Navigating the Latin American network requires a thorough knowledge of the economic, geographic and even political landscape.

“In general, Latin America is still slowly recovering from the recession, specifically the collapse in global commodity prices,” explained Maria Carolina Gollo, marketing manager, Grupo Bimbo, Mexico City, in Baking & Snack’s June issue. “Despite having shown an economic improvement since last year, the industry still has to be aware of the price sensitivity of Latin consumers before innovations can begin.”

Logistics is another issue, especially in highly congested cities and less populated areas where mom-and-pop shops prevail and supermarkets are few and far between. Basic infrastructure, too, often poses a challenge where wholesale bakers have been forced to respond.

“We see companies launching low-expenditure products and longer shelf-life goods to overcome the complexity of the region’s distribution network and, at the same time, investing in strong brands,” Ms. Gollo observed.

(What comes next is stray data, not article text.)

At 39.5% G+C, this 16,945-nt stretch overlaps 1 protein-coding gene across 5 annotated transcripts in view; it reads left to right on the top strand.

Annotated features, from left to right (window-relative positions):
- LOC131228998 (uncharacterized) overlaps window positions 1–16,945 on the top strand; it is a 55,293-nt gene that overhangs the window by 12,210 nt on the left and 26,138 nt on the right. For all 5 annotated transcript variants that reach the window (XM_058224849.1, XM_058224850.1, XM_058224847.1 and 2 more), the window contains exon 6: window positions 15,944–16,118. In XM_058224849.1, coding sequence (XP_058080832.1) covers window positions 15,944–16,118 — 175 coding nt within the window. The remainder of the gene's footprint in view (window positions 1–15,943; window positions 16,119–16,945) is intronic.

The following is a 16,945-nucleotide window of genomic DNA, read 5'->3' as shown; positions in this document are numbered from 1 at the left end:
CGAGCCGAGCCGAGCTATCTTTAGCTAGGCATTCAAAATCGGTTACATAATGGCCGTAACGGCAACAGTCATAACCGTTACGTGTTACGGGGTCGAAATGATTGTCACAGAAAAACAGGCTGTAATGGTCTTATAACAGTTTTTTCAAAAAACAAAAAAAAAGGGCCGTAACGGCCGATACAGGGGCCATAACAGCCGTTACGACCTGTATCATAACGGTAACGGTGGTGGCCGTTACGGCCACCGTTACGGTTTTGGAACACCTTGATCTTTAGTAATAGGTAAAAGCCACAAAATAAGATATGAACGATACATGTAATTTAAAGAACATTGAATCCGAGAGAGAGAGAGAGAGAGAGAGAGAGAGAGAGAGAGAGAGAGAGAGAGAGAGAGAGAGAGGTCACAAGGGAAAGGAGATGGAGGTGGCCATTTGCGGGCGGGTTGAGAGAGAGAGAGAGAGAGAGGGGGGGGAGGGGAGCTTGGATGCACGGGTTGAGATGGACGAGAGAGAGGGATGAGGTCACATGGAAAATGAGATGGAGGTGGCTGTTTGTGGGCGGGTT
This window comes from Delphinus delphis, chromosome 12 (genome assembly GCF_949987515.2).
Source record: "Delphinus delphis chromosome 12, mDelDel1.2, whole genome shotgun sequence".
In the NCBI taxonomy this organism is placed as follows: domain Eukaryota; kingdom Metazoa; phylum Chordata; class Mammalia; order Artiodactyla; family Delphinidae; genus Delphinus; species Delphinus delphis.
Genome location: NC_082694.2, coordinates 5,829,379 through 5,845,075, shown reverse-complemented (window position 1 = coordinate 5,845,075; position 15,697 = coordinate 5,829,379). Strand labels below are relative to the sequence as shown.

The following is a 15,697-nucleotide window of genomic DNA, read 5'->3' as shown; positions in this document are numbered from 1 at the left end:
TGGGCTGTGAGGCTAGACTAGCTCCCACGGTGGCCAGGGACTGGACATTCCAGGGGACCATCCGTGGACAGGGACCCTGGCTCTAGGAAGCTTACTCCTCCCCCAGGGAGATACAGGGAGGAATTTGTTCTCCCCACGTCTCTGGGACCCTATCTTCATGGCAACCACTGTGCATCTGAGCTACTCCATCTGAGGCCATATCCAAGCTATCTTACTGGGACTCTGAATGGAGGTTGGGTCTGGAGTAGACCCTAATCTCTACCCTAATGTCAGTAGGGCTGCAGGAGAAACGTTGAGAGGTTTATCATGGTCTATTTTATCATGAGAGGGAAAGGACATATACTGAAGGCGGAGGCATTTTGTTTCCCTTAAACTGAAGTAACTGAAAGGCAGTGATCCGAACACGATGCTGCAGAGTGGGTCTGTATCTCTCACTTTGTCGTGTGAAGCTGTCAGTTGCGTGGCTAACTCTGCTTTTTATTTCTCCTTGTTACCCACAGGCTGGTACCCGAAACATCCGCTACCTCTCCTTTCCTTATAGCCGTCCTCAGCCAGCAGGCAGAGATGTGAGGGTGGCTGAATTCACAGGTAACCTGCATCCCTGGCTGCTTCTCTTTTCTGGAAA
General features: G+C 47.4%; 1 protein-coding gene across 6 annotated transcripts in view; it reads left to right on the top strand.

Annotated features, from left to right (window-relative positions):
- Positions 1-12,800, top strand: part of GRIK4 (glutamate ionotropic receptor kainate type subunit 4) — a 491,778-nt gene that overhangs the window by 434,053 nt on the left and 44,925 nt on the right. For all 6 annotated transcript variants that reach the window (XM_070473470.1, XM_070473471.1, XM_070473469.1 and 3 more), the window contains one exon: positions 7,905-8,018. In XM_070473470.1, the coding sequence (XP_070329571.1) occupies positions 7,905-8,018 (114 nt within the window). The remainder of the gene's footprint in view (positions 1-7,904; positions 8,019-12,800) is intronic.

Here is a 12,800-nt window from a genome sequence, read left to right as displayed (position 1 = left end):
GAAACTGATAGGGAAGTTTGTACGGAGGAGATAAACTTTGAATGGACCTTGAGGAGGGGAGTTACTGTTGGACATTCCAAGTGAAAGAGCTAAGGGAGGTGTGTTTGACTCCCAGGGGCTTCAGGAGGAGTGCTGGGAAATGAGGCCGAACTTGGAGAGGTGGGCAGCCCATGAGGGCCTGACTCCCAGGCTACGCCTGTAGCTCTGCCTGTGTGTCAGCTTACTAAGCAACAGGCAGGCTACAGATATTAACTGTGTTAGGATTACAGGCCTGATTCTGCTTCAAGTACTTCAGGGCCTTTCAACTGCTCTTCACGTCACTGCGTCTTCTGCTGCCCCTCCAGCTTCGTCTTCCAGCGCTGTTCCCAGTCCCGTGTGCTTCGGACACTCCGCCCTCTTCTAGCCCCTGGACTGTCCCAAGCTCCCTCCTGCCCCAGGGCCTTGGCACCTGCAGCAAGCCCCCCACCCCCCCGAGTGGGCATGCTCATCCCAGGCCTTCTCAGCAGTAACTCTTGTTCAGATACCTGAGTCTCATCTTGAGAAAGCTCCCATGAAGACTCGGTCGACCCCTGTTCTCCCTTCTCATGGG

Such brand-building initiatives could pay off in the long run.

“As the disposable income of Latin consumers is lower when compared to other regions in the world, these people are usually loyal to the brands that always deliver what they are looking for,” Ms. Gollo observed. “Despite the price sensitivity, these consumers are willing to trade up if they see value in a product. This is the same reason why private label does not work in Latin America. With a limited budget, consumers cannot afford to go wrong trying different products, so they rely on known brands as the guiding element for their purchase choice.”

Opportunity knocks but understanding the complexities of this market help when you open the door.